Indigenous Rock Murals all around us… in the Baja


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Stephanie Rousso
The indigenous culture of Baja California Sur is long gone, but the evidence that tribes once lived and thrived here in the Sierra Mountain range is right in front of our face.  My good friend, Anibal Lopez Espinoza has been using his own resources and his own pesos for the past 4 years documenting new and unregistered archeological sites.  As a former naturalist guide, Anibal (pronounced aan –EE- bahl), knows the Sierra mountains and surrounding foothills better than most.  A true Paceño, he is passionate about preserving the indigenous heritage through his photographic journal of the pictographs and murals that are spread around our beloved Cape Region of Baja California Sur.
He has been coordinating with the Director of the National Institute of Anthropology and History (INAH) and has received permits for exploration through the support of the State Institute of Culture (Insituto Sudcaliforniano de Cultura del Estado).  His funding comes through his own means by guiding eco-trips and hull cleaning of sailboats and yachts. He is a former business owner of the once famous “Killer Tube Surf and Skate Shop”, which gave him great business skills and a super friendly disposition.  Due to a shoulder injury, he gave up his love of surfing and returned to a life of hiking and exploring.  He is a professional outdoor photographer among his many talents.  Armed with his hiking boots, backpack, and camera, he set out exploring on foot to bring us the most amazing images portrayed in one book.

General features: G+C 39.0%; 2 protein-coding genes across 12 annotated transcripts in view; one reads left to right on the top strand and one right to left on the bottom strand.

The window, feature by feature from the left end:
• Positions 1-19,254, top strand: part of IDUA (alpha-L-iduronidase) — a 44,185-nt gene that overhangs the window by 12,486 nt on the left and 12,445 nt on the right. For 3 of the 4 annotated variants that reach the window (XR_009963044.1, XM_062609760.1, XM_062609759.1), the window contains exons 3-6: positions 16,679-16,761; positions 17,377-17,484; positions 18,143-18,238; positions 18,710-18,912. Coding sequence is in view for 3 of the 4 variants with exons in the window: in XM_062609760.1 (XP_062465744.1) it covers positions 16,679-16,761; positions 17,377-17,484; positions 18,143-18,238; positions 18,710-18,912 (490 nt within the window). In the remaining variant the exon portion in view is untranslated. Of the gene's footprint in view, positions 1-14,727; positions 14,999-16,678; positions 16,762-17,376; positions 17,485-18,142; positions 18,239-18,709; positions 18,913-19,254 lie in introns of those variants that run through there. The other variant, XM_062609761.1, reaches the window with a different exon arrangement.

He took me to a secret spot hidden in an arroyo (dry river bed) on a private ranch.  I met the ranch owner, an old, friendly Mexican, who sold us wonderful mouthwatering cheese and chorizo when we returned, made fresh that day.  While many of the sites are off limits, Anibal´s goal is to raise awareness for the preservation of the ancient rock and cave murals.  Some people have already found ways to access them, and thus have destroyed and trashed some sites.  Through his coordination with INAH, he has begun to register the sites already discovered and soon open some to the public which in turn will provide jobs to local ranchers, like the one I met.
ProFaunaBaja, my local organization, seeks to promote conservation of these beautiful areas through environmental education, research, and ecotourism.  The rock murals tell a story about the flora and fauna of the region.  Since many of the paintings are sea turtles, deer, cactus, and other endemic living organisms, his work merges well with the mission of ProFaunaBaja.
It gives me great pleasure to announce that Anibal is now part of ProFaunaBaja and we are designing a university internship for students studying ethnobiology, international studies, ecotourism and regional planning.  If you would like to help Anibal in his quest, contact us through ProFaunaBaja to purchase an advanced copy of his book, currently being translated into English.  Another immediate way to support his work is to hire him to clean the hull of your boat.  Soon, you will be able to get a sneak peak of his book including images through our website, ProFaunaBaja.org so check back often and keep in touch through Facebook!
Contact us directly: Stephanie@ProFaunaBaja.org or ProFaunaBaja@gmail.com.  ProFaunaBaja can also design a custom itinerary for all your eco-adventures!   We are always looking for partners and sponsors to expand our environmental education programs!
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